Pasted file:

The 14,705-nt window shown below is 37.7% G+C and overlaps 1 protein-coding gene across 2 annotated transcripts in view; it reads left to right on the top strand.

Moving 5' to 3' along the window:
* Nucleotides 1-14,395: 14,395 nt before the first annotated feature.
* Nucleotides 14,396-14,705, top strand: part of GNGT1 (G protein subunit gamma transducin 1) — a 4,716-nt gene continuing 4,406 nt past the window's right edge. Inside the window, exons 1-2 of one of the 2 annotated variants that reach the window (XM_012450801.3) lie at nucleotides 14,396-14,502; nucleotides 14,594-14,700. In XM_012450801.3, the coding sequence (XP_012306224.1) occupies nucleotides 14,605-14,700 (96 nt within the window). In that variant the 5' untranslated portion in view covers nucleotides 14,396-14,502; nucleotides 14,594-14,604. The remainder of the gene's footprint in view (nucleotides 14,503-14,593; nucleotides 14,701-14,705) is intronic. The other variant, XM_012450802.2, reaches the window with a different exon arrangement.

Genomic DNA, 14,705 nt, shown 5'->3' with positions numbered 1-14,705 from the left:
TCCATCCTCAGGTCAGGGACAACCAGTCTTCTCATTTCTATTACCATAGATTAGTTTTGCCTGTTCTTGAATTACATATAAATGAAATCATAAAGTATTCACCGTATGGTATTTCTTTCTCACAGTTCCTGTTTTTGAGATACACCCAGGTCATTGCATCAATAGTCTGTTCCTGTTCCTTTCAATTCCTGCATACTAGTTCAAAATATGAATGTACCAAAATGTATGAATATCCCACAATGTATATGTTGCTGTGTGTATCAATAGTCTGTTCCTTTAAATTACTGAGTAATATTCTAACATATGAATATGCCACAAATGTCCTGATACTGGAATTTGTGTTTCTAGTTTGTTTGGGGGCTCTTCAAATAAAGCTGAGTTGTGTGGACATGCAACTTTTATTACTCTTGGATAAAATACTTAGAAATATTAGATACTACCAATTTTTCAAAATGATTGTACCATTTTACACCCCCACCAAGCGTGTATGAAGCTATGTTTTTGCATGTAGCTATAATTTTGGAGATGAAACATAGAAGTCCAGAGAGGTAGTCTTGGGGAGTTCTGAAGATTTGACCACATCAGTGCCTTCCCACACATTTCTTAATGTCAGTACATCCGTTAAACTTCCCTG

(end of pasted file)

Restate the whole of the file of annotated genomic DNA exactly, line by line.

The 14,705-nt window shown below is 37.7% G+C and overlaps 1 protein-coding gene across 2 annotated transcripts in view; it reads left to right on the top strand.

Moving 5' to 3' along the window:
* Nucleotides 1-14,395: 14,395 nt before the first annotated feature.
* Nucleotides 14,396-14,705, top strand: part of GNGT1 (G protein subunit gamma transducin 1) — a 4,716-nt gene continuing 4,406 nt past the window's right edge. Inside the window, exons 1-2 of one of the 2 annotated variants that reach the window (XM_012450801.3) lie at nucleotides 14,396-14,502; nucleotides 14,594-14,700. In XM_012450801.3, the coding sequence (XP_012306224.1) occupies nucleotides 14,605-14,700 (96 nt within the window). In that variant the 5' untranslated portion in view covers nucleotides 14,396-14,502; nucleotides 14,594-14,604. The remainder of the gene's footprint in view (nucleotides 14,503-14,593; nucleotides 14,701-14,705) is intronic. The other variant, XM_012450802.2, reaches the window with a different exon arrangement.

Genomic DNA, 14,705 nt, shown 5'->3' with positions numbered 1-14,705 from the left:
TCCATCCTCAGGTCAGGGACAACCAGTCTTCTCATTTCTATTACCATAGATTAGTTTTGCCTGTTCTTGAATTACATATAAATGAAATCATAAAGTATTCACCGTATGGTATTTCTTTCTCACAGTTCCTGTTTTTGAGATACACCCAGGTCATTGCATCAATAGTCTGTTCCTGTTCCTTTCAATTCCTGCATACTAGTTCAAAATATGAATGTACCAAAATGTATGAATATCCCACAATGTATATGTTGCTGTGTGTATCAATAGTCTGTTCCTTTAAATTACTGAGTAATATTCTAACATATGAATATGCCACAAATGTCCTGATACTGGAATTTGTGTTTCTAGTTTGTTTGGGGGCTCTTCAAATAAAGCTGAGTTGTGTGGACATGCAACTTTTATTACTCTTGGATAAAATACTTAGAAATATTAGATACTACCAATTTTTCAAAATGATTGTACCATTTTACACCCCCACCAAGCGTGTATGAAGCTATGTTTTTGCATGTAGCTATAATTTTGGAGATGAAACATAGAAGTCCAGAGAGGTAGTCTTGGGGAGTTCTGAAGATTTGACCACATCAGTGCCTTCCCACACATTTCTTAATGTCAGTACATCCGTTAAACTTCCCTG